Trivia: The Life of Mahatma Gandhi

On October 2, 1869, Mohandas Karamchand Gandhi was born in Porbandar, a coastal city in the Indian state of Gujarat.  To celebrate the anniversary of his birth, we've put together these trivia questions.


Did Gandhi Marry and Have Children? # This life-size wax likeness of Gandhi is on display at Madame Tussauds Bangkok. When he was only a 13-year-old schoolboy, Gandhi married Kasturba Makhanji, the 14-year-old daughter of a wealthy merchant. Although it was an arranged marriage -- Gandhi was engaged to Kasturba when he was only 7 -- the couple were happy together and had four children -- all sons. Although Gandhi took a vow of celibacy in 1906 for reasons of self-discipline and spirituality, Mohandas and Kasturba stayed together until her death in 1944.

What Was Gandhi's Profession? # At least some of Gandhi's ashes are said to be entombed within this stone memorial located at the Aga Khan Palace in Pune, India. Gandhi's father served as the "diwan," or chief minister, of the Porbandar region. He had three sons with his fourth wife Putlibai, Mohandas being the youngest. Mohandas was also considered the most promising candidate to someday succeed his father as diwan. To prepare him for a future role in politics, Gandhi's parents saw to it that he got the best education possible.

Gandhi's father died in 1885 and was succeeded by Gandhi's uncle, Tulsidas, who helped to convince Gandhi's mother that the next logical step in preparing Mohandas for a future as a leader was to qualify as a barrister in London. After her son promised her that he would abstain from sex, meat, and alcohol while in London, Putlibai reluctantly gave her consent, and Mohandas sailed off to the United Kingdom.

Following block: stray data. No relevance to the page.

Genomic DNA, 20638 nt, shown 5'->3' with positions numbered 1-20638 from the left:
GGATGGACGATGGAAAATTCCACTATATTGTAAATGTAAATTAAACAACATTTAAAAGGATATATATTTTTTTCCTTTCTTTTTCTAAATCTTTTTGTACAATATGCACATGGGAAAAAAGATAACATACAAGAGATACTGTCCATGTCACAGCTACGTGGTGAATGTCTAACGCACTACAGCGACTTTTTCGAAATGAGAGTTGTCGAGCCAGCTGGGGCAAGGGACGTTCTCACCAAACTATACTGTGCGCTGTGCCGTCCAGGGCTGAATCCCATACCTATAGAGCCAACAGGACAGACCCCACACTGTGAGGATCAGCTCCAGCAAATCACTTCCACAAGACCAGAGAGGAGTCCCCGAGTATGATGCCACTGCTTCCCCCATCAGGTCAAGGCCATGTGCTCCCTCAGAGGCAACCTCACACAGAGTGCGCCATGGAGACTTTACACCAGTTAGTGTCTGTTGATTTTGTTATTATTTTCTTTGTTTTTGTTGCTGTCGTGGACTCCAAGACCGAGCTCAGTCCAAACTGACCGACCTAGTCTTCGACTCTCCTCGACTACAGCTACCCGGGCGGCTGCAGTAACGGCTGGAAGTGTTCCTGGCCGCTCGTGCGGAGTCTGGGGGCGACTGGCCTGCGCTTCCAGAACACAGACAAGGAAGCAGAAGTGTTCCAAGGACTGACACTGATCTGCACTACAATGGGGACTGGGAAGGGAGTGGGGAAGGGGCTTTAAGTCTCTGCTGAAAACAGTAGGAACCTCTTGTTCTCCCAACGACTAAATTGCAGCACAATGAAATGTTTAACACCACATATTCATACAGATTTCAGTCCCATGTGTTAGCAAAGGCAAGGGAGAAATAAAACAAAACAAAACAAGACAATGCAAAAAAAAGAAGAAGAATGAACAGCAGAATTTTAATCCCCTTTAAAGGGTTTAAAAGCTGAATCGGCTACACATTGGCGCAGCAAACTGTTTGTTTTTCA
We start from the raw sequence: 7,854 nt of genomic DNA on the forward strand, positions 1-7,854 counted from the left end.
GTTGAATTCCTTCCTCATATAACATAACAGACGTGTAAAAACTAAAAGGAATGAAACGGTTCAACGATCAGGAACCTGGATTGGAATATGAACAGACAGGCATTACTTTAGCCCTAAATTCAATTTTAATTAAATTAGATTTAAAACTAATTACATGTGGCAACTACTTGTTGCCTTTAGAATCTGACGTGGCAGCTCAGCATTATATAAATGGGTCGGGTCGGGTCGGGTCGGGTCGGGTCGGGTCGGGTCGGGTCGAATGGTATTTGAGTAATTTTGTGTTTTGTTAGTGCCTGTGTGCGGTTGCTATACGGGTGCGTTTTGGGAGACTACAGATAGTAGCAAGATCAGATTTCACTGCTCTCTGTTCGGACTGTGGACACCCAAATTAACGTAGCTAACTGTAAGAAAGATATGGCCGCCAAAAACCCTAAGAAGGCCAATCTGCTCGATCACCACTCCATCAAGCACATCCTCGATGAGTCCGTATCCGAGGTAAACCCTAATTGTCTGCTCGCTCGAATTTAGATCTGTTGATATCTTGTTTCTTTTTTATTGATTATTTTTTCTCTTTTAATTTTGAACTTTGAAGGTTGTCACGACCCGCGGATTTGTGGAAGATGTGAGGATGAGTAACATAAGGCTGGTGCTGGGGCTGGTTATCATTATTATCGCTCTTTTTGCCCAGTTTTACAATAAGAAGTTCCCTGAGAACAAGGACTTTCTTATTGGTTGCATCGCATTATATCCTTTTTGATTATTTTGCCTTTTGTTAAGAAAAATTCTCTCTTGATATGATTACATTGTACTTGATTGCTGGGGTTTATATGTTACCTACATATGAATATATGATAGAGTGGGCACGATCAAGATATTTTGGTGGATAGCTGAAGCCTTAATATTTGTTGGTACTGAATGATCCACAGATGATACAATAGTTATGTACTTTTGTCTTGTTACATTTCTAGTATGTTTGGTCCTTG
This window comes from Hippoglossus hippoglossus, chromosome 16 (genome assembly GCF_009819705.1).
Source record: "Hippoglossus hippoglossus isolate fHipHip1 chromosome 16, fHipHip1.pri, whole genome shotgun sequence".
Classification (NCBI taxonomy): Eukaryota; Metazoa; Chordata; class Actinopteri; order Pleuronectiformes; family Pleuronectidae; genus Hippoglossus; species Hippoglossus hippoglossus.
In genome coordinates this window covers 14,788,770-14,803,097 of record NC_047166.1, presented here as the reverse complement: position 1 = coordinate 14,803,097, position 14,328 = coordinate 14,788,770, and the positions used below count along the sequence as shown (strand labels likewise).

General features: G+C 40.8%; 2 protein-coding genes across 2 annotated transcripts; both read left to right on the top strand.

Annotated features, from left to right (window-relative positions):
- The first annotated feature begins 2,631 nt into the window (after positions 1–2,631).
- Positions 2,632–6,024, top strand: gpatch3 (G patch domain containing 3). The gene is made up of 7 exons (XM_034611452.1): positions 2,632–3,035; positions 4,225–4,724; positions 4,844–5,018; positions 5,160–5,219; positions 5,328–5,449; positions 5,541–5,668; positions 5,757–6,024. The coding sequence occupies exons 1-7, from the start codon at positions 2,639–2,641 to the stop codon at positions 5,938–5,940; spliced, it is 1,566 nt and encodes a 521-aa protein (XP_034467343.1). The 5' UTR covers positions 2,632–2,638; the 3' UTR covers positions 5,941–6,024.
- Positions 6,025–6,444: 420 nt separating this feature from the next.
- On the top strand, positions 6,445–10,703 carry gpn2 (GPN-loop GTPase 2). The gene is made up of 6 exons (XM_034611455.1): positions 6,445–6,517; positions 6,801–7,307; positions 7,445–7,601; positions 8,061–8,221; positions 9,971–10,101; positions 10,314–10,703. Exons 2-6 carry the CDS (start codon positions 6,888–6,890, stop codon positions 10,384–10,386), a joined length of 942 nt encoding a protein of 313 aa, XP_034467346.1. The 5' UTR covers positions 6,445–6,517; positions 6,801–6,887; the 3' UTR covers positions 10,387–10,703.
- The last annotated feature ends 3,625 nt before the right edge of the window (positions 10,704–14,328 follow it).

In London, he studied law and jurisprudence at the Inner Temple. In 1891, he returned to India and set up a law practice in Bombay (now Mumbai).


In What Country Did Gandhi First Make a Name as an Activist? Gandhi's attempt to establish a successful law practice in Bombay failed, largely because he found it difficult, if not impossible, to effectively cross-examine witnesses. He was reduced to drafting petitions for litigants, a modest livelihood that collapsed when he ran afoul of a British colonial officer. To support his family, he accepted a one-year contract to represent Dada Abdulla & Company, an Indian firm, in the South African colony of Natal, which like India, was part of the British Empire.

Gandhi ended up spending 21 years in South Africa, much of that time devoted to fighting for the rights of his fellow Indians, who faced the same discrimination as other people of color. It was in South Africa and not his native India where Gandhi first gained recognition as a civil rights activist.

When Did Gandhi Begin His Campaign for Indian Independence? In 1915 Gandhi returned to India after spending just over two decades in South Africa. Although he was supportive of the British cause in World War I, he was increasingly critical of British colonial measures in India that he found unjust.

In 1919, after the end of World War I, he launched a campaign of nonviolent resistance to the Rowlatt Acts, which gave colonial authorities emergency powers to suppress whatever it deemed to be subversive activities. By 1920, he had emerged as the face of the Indian independence movement, leading a decades-long march toward independence, which was finally achieved in 1947.

What's the Significance of "Mahatma"? Widely recognized as the father of Indian independence, Gandhi today is widely referred to as "Mahatma," a term that some mistakenly assume to be his given name. Mahatma is an honorific in the Sanskrit language meaning "Great Soul." It was first bestowed upon Gandhi in 1915 by Nobel laureate Rabindranath Tagore, whom Gandhi had earlier honored with the title "Gurudev," a combination of two Sanskrit words -- "guru" meaning master and "dev" meaning light. Gurudev refers to a master or teacher who transcends earthly knowledge and offers insights into a higher level of spiritual development.

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